2 teaspoons unsalted butter
2 teaspoons olive oil
3 tablespoons all-purpose flour
2 cups 2% reduced-fat milk
2 tablespoons lemon juice
2 cups shredded leftover chicken
2 cups leftover roasted root vegetables, coarsely chopped
¼ cup coarsely chopped fresh basil
½ teaspoon salt
¼ teaspoon pepper
4 fresh sage leaves
1 large egg white, beaten

How to make it:

Step 1: Preheat oven to 425 degrees. Roll out puff pastry to 1/4 inch thick, and cut into 4 (6-inch) rounds to fit over 1-cup ovenproof bowls. Keep pastry covered and chilled.

Step 2: Heat butter and oil in a medium saucepan over moderate heat; add flour, and cook, whisking constantly, for 1 minute. Add the milk in a slow stream while whisking constantly; bring the mixture to a simmer. Simmer for about 5 minutes or until thickened. Stir in next six ingredients (through pepper). Spoon mixture into ovenproof bowls. Top bowls with pastry, pressing against the outside edge of the bowls to seal. Place a sage leaf on top of pastry, and brush with egg white.

Step 3: Bake pot pies on a baking sheet in middle of oven for 17 minutes or until pastry is golden brown. Serve hot.

Guest House Celebrates 10th Anniversary

The Trinity Health Guest House is not just a place to stay, it is a home. And it has been a home-away-from-home for more than 19,000 individuals since it opened 10 years ago. The Guest House is a place to find refuge after a long day of tending to hospitalized family members, a place where people know what you are going through and can help you cope, a place…like home.

Most of the guests are from rural areas of North Dakota but the House has hosted family members from 46 states, four Canadian provinces, Puerto Rico, Guatemala, and Mexico. Guests often share a special camaraderie since they are coping with similar circumstances. The biggest comforts for our guests who reside at the House are the friendships they make.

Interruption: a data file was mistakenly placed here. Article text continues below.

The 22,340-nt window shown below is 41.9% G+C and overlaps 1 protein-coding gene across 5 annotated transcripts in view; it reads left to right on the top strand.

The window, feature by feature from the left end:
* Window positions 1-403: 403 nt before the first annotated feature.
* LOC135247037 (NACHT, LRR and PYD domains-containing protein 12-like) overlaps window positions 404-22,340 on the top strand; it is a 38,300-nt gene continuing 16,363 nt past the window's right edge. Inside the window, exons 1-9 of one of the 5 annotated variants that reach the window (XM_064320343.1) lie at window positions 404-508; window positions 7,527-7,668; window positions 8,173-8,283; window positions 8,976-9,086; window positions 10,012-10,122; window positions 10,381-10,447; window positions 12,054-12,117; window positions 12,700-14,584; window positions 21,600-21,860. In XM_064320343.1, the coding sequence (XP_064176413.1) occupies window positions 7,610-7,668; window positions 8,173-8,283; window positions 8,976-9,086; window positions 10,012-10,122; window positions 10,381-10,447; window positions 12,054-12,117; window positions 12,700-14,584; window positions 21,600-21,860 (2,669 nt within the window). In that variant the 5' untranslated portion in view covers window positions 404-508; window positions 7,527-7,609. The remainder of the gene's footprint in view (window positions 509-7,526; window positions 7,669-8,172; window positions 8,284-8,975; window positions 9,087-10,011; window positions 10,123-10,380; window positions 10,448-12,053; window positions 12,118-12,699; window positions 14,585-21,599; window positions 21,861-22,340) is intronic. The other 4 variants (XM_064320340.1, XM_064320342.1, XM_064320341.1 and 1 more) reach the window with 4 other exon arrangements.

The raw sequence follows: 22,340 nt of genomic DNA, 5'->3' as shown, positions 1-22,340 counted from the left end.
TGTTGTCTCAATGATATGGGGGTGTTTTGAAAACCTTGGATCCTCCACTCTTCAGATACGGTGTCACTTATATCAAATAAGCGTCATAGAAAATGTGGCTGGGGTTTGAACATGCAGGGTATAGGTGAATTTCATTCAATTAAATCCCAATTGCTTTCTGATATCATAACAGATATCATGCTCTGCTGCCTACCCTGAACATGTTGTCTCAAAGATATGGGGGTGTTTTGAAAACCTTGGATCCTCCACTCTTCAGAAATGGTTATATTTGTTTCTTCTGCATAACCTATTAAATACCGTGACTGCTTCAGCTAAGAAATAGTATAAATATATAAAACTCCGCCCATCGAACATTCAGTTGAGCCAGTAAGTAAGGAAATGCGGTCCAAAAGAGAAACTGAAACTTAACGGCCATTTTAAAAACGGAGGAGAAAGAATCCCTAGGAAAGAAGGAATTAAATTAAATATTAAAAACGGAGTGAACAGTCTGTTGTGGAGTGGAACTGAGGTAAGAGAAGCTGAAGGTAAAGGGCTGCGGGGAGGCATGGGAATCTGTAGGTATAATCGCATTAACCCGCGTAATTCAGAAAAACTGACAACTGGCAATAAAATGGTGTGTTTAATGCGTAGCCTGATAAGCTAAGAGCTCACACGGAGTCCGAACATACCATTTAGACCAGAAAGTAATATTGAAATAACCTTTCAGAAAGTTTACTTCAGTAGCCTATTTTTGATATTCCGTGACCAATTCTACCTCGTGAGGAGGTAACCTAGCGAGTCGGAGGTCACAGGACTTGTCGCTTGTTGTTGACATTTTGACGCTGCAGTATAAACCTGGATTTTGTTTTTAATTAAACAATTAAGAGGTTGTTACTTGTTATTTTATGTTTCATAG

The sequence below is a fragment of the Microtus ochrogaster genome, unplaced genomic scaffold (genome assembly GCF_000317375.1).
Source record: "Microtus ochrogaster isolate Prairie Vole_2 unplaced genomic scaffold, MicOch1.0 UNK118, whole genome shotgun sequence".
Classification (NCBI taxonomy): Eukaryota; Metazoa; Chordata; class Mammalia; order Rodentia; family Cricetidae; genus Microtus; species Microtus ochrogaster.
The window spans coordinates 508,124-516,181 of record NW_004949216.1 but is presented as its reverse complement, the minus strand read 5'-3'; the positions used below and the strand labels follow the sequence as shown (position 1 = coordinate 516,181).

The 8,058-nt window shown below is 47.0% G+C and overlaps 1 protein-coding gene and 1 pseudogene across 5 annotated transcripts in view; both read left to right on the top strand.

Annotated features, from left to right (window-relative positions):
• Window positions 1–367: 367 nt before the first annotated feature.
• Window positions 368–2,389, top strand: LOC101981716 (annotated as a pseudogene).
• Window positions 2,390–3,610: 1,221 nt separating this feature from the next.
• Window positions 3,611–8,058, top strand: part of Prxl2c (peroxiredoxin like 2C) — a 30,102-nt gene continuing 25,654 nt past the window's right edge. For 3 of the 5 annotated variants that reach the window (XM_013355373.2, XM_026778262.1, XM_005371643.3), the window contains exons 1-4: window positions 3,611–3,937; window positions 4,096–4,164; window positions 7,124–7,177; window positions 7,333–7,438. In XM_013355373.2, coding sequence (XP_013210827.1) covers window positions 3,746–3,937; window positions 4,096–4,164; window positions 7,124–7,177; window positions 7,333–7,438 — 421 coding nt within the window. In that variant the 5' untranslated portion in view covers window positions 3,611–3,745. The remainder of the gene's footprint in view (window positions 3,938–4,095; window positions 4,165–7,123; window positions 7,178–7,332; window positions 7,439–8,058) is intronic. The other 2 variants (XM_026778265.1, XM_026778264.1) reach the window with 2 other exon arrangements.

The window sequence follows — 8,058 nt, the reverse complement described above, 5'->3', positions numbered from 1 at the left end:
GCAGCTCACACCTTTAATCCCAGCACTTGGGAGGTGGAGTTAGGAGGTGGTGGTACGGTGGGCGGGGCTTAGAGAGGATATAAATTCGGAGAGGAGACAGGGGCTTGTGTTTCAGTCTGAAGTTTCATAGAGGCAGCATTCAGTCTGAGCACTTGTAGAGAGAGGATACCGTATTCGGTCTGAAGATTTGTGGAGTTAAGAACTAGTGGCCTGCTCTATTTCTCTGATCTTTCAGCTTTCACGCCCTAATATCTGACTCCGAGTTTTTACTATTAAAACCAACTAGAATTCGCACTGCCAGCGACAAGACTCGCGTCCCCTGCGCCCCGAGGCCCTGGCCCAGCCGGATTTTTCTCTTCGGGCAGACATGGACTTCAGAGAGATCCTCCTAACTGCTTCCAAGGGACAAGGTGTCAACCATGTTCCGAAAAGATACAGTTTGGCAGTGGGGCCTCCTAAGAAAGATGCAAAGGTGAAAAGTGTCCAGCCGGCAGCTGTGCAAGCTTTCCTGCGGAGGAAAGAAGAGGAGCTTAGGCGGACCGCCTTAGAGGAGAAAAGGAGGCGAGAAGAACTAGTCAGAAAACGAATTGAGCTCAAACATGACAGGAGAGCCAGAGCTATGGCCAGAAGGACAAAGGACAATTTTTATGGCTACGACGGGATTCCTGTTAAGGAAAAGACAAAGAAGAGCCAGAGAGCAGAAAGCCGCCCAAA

The Trinity Guest House originated from a generous donation from a family. Now, through the Trinity Health Foundation, as well as funds collected at the time of stay and other donations made to the Guest House, repairs and replacement costs are paid for to keep the Guest House in operation; additionally, funds can offset the costs for families who can’t afford to pay for their stay.

Judy Gullickson, Foundation Facilities Manager, has managed the House since opening day; prior to managing the House she worked as a housekeeper at Trinity Hospital for more than 30 years.

Guests can stay at the Trinity Health Guest House while a loved one is receiving treatment at any of the Trinity Health facilities. “This place was our safe haven as we waited for our newborn to get better,” an entry in the Guest House’s guest book read. “Thank you for checking on us every day, giving us a smile that calmed us.”

“This is such a wonderful place to have available for families of patients,” a guest book entry said. “It takes a lot of stress out of the situation when you can be close to your hospitalized loved ones.”

Prior to the establishment of the Guest House, family members of patients would need to find hotel rooms. In years past, this could be an arduous task. The fact that the Guest House is located directly across the street from the hospital makes it a comfortable and convenient form of accommodation for patients’ family members.

The Trinity Health Guest House will hold an open house on Monday, April 16, from 4 to 6 p.m. Refreshments and tours of the Guest House will be provided.